New Book | Art and Industry

Posted in books by Editor on May 20, 2021

Distributed in the US and Canada by The University of Chicago Press:

David Stacey, Art and Industry: Seven Artists in Search of an Industrial Revolution in Britain (London: Unicorn Publishing Group, 2021), 176 pages, ISBN: 978-1913491291, £25 / $38.

In seven linked essays, the author discusses paintings of industrial scenes by seven artists working in the period 1780–1830. Their unique and distinct responses to the subject-matter reveal a surprisingly coherent message. Joseph Wright of Derby invites us to consider the lives of the men, women and children working in Arkwright’s cotton mills at Cromford. John Opie, in his painting of a Cornish entrepreneur and a miner, acknowledges the value of new technology but leads us to reflect on class and the use of capital. Philippe-Jacques de Loutherbourg responds to the sublimity of the industrial landscape at Coalbrookdale but reveals the impact of an industry no longer subject to nature’s diurnal rhythms. Joseph Mallord William Turner presents an evolving response to the changes that Britain was undergoing. He observes with delight the opening up of pastoral scenery along the new canal routes but prompts the viewer to consider the environmental impact of industrial development. William Havell finds copper-mining employees in a place between heaven and hell in an industry subject to competition and the vagaries of demand. Penry Williams, in his paintings of ironworks at Merthyr Tydfil, raises the issue of the conditions that ironworkers and miners were facing as the gap widened between employer and employee. And the little-known and often-derided Henry Hawkins produces an image which lifts the lid on his slave-owning patron’s enterprise through an image of a slate quarry which suggests parallels with Dante’s Divine Comedy. Seven artists in search of an industrial revolution in Britain respond in their works with a coherent message on the impact of new technology, the use of capital and on conditions that saw the emergence of new social classes in Britain.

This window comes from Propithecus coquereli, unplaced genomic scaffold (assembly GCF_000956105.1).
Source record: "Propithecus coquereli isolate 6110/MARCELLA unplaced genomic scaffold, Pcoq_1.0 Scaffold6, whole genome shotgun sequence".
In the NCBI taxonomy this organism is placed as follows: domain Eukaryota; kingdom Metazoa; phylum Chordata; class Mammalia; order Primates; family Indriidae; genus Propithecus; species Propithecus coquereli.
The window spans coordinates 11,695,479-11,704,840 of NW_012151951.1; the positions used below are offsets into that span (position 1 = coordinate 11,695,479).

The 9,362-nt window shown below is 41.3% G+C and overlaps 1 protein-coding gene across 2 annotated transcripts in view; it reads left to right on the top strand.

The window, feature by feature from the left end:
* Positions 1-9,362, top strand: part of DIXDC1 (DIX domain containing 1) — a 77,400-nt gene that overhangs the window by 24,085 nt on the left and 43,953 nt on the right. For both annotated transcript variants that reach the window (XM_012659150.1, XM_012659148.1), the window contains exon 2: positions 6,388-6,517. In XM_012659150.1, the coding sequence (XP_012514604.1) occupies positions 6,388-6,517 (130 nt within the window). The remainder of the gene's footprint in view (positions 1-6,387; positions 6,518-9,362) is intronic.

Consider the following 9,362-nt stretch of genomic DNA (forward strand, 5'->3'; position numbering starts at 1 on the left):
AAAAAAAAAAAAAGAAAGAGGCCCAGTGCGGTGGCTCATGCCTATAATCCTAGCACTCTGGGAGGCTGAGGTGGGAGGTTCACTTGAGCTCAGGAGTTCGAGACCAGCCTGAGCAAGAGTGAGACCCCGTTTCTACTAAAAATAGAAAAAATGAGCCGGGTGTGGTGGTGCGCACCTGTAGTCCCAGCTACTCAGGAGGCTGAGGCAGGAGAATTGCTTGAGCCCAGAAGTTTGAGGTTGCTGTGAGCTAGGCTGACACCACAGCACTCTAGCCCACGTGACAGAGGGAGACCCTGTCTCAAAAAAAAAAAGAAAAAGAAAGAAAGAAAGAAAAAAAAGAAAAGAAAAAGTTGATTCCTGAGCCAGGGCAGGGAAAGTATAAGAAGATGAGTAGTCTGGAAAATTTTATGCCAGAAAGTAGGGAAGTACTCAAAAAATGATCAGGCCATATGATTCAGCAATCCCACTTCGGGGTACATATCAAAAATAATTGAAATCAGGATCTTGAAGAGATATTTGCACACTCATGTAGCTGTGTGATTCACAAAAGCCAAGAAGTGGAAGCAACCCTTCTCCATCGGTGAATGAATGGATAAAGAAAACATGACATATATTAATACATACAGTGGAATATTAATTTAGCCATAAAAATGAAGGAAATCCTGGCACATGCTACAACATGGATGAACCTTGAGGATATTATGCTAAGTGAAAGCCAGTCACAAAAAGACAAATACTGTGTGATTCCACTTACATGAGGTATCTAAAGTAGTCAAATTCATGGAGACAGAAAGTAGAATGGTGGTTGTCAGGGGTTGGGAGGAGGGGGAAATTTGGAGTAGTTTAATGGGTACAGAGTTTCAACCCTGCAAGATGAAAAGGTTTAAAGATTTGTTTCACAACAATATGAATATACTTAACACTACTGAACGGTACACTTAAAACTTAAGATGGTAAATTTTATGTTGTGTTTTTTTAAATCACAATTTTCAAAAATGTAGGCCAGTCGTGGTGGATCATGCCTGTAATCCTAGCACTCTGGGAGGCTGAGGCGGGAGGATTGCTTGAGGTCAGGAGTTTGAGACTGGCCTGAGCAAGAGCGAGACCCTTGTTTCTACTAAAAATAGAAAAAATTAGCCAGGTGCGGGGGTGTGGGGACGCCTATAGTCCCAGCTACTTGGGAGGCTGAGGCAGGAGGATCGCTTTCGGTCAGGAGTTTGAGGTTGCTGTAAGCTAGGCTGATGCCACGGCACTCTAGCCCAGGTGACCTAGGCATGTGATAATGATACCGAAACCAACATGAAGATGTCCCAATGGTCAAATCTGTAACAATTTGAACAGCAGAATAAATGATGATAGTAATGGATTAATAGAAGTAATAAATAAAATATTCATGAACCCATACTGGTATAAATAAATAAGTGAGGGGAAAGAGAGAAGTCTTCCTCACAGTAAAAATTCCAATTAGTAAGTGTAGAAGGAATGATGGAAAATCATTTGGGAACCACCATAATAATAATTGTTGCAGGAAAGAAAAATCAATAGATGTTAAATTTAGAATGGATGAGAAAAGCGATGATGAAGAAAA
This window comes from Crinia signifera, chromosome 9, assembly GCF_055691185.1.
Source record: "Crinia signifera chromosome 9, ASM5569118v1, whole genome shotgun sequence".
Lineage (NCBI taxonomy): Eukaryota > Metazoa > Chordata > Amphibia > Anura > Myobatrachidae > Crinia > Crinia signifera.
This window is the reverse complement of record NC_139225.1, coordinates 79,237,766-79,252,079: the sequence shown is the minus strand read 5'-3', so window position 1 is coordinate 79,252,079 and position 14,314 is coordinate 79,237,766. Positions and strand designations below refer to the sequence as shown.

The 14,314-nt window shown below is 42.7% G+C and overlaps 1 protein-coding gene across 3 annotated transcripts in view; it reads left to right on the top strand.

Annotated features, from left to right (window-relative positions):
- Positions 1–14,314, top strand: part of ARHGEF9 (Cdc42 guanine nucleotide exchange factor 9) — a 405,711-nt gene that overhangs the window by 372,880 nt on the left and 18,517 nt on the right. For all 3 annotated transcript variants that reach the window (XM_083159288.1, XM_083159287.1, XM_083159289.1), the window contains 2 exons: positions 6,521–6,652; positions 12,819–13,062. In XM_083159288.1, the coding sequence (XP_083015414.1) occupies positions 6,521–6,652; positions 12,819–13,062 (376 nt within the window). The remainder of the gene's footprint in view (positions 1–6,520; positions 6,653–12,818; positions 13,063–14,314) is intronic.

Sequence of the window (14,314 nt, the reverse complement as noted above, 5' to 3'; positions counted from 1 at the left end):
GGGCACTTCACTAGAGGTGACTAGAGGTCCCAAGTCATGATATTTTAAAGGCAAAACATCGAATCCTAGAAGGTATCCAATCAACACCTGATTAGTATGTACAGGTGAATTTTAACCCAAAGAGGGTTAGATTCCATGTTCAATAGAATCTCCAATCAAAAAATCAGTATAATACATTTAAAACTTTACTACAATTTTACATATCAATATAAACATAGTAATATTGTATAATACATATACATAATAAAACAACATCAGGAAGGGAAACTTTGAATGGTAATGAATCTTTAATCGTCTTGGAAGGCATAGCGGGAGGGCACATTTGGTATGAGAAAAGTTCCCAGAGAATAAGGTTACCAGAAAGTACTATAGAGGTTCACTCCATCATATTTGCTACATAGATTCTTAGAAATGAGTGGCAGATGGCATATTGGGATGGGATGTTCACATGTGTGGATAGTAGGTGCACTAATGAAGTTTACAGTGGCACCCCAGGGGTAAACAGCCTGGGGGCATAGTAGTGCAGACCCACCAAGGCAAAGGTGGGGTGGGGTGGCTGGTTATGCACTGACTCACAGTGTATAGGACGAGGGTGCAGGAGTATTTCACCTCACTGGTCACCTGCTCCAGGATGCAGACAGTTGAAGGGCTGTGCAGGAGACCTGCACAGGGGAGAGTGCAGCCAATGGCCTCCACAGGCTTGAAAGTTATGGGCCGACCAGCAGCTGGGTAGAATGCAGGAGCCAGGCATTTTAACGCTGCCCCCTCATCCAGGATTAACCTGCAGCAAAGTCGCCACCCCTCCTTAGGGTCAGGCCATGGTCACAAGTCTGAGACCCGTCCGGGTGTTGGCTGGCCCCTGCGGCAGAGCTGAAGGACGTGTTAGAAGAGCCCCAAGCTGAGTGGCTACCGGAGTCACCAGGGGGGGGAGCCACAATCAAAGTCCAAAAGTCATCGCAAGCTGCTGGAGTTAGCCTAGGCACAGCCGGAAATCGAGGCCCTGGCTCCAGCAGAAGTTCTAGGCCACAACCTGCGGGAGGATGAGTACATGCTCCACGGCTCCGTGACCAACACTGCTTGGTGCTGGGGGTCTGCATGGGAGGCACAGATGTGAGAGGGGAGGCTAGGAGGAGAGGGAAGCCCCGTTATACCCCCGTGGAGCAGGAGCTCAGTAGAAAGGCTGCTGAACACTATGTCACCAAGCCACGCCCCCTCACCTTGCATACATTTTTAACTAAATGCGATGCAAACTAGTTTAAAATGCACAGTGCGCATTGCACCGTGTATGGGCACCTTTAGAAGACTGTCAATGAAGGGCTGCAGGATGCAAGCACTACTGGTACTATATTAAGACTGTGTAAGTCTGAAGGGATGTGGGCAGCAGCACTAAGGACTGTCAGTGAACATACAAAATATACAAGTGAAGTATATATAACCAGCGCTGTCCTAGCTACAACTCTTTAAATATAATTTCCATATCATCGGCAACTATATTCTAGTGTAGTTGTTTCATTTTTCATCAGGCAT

David Stacey is an independent art historian with a lifelong interest in British paintings of the eighteenth and nineteenth centuries. He has contributed articles to The British Art Journal, The Burlington Magazine, and other art history journals. He graduated with a degree in engineering science from the University of Oxford and has a postgraduate degree in the history of art from Birkbeck College, University of London. He has worked as an international water resources consultant in South and South-East Asia and the Middle East and is a Fellow of the Institution of Civil Engineers. He has two children and lives in London.


Leave a Reply

Fill in your details below or click an icon to log in:

WordPress.com Logo

You are commenting using your WordPress.com account. Log Out /  Change )

Twitter picture

You are commenting using your Twitter account. Log Out /  Change )

Facebook photo

You are commenting using your Facebook account. Log Out /  Change )

Connecting to %s

%d bloggers like this: